"Would you like fries with that?"
McDonald's built an empire by offering something to consumers that would complement their purchase of a hamburger. It was offered to the right customer at the appropriate time, and it was not a complicated proposition.
That is merchandising done right, Timothy O'Neil-Dunne said in his keynote address at the OpenTravel Alliance Advisory Forum in Seattle.
If the airlines get it right, they will reap the rewards. But O'Neil-Dunne, who is the managing partner of T2 Impact, a travel technology and e-commerce consultancy, and the chief technology officer of LUTE Technologies, warned that getting it right was not a slam-dunk.
In January, the Internal Revenue Service ruled that ancillary services such as the checking of bags were not part of the core transportation product and, as such, were not subject to the federal excise tax that travelers pay for air transportation.
That was hailed as a victory for airlines, which collected $7.8 billion in ancillary fee revenue last year.
But there is a flip side to that victory, O'Neil-Dunne said. If the services are not part of the transportation product, they could become subject to state taxes.
"The federal government is not going to tax it. It's not covered by any immunity. You don't think states are going to look at this?" O'Neil-Dunne said.
If that happens, "it's going to become so complex," he said. "Taxation will become a major issue."
Another potential fly in the ointment is credit card fees. If an unbundled product results in three or four individual sales transactions, credit card fees could become even a bigger issue for airlines than they are now.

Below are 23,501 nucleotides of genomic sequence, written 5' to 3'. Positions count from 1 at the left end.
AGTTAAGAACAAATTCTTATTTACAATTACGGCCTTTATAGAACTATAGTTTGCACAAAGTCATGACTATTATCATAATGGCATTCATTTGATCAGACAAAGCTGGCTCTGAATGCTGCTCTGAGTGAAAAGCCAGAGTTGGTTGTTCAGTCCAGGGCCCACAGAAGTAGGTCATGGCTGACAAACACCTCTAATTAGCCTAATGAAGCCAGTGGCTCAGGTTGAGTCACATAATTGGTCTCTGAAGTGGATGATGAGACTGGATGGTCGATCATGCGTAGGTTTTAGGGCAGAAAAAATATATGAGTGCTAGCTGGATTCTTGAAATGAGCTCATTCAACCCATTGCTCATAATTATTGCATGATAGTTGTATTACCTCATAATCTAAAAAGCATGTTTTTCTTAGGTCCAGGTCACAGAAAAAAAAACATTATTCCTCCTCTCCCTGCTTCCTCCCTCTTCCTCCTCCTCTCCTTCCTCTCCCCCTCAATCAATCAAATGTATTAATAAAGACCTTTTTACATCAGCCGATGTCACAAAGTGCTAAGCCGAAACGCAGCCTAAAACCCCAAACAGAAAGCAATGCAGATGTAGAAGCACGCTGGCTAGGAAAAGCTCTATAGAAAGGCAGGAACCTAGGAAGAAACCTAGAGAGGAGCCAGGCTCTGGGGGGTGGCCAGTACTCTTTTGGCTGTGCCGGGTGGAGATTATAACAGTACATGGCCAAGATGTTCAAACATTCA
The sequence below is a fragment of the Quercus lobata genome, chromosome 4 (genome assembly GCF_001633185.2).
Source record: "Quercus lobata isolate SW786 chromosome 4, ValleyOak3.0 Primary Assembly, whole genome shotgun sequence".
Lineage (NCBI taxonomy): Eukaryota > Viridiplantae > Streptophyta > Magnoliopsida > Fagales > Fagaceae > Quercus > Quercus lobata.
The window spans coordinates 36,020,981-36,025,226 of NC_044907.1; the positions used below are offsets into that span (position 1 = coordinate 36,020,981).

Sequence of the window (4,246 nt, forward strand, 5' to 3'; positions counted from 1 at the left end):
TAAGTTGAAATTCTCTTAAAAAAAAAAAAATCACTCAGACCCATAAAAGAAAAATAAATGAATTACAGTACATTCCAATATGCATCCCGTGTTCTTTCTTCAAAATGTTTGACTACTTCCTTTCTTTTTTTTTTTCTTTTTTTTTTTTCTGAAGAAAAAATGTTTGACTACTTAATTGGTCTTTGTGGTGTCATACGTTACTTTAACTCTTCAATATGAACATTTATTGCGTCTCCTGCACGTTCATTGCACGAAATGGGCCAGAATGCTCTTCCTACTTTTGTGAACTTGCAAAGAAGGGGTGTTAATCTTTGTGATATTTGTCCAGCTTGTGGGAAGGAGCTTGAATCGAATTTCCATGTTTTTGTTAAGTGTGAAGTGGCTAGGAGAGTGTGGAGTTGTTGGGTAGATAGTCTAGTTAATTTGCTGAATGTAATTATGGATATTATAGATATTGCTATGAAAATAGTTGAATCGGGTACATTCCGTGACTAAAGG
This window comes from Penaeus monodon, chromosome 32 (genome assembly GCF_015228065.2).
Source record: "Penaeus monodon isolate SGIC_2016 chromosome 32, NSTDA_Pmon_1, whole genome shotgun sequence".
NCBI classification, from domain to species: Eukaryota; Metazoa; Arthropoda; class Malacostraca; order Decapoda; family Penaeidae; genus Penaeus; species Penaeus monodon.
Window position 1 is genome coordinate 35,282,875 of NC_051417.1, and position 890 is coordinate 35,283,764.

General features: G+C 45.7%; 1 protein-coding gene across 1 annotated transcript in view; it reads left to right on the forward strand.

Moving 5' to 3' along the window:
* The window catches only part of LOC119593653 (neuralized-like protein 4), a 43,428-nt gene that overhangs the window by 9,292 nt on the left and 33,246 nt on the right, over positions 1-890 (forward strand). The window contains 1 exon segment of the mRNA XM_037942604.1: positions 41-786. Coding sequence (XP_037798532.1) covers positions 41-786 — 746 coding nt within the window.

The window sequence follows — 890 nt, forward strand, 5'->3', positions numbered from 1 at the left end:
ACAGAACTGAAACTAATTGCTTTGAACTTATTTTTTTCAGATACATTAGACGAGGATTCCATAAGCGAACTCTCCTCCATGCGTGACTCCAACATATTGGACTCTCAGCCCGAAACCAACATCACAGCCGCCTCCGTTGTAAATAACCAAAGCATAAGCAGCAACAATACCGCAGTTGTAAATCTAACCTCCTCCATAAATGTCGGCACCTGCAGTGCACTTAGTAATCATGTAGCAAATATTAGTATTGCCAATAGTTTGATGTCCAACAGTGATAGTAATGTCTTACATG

"The Achilles heel of ancillary revenue is financial fulfillment," O'Neil-Dunne said. "It will cripple the industry if we don't get it right."
As airlines practice their "new religion" of merchandising, they should not forget the customer.
"You have to stop looking at everything that moves – the air, a bag, a toilet – as something you can charge for," he said.
There is a lot that airlines can learn from hospitality sector about merchandising," he said, and it's not just about seats and beds. "It should be about experiences and services" that are not only easy to buy and to use, but are products and services that customers desire and want to buy.
The Best Western Burns Hotel in London, for example, offers customers a menu of "optional extras for your room" – red roses, a seasonal bouquet, red or white wine -- at the time of booking on its website.
"We need to change our core thinking as technologists," O'Neil-Dunne said. "We must instead become consumer/user advocates. As such, we need to focus more on making the hard things easier."
If the first decade of the century was all about access, "let's make the teens about making things about better use of our time. It is, after all, our most precious commodity."